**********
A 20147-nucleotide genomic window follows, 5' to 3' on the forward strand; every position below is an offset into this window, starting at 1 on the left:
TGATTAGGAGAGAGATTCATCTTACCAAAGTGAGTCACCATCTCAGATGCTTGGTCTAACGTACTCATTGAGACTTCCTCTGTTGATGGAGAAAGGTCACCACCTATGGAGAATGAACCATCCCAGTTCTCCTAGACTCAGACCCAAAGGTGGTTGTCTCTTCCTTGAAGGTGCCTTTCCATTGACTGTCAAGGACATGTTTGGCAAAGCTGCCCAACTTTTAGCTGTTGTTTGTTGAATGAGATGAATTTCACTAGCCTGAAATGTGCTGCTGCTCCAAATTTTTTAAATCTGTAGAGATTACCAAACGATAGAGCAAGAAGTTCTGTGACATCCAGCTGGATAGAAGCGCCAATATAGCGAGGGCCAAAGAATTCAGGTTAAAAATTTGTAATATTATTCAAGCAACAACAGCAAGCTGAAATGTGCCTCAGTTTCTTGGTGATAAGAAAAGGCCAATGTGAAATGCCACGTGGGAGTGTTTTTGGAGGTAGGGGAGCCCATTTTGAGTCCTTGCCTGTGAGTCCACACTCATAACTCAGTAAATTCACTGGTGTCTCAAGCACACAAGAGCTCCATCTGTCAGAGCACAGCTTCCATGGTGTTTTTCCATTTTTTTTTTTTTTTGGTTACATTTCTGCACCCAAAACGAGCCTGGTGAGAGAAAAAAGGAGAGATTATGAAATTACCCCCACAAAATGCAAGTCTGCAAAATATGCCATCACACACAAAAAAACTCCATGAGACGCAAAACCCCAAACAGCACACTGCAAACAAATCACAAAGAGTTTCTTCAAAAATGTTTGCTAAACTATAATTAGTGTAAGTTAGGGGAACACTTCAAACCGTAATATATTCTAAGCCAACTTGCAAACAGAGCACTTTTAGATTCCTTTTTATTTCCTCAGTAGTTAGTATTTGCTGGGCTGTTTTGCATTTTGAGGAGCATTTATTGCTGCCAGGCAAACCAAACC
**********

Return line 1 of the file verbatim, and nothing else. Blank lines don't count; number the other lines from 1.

A 20147-nucleotide genomic window follows, 5' to 3' on the forward strand; every position below is an offset into this window, starting at 1 on the left: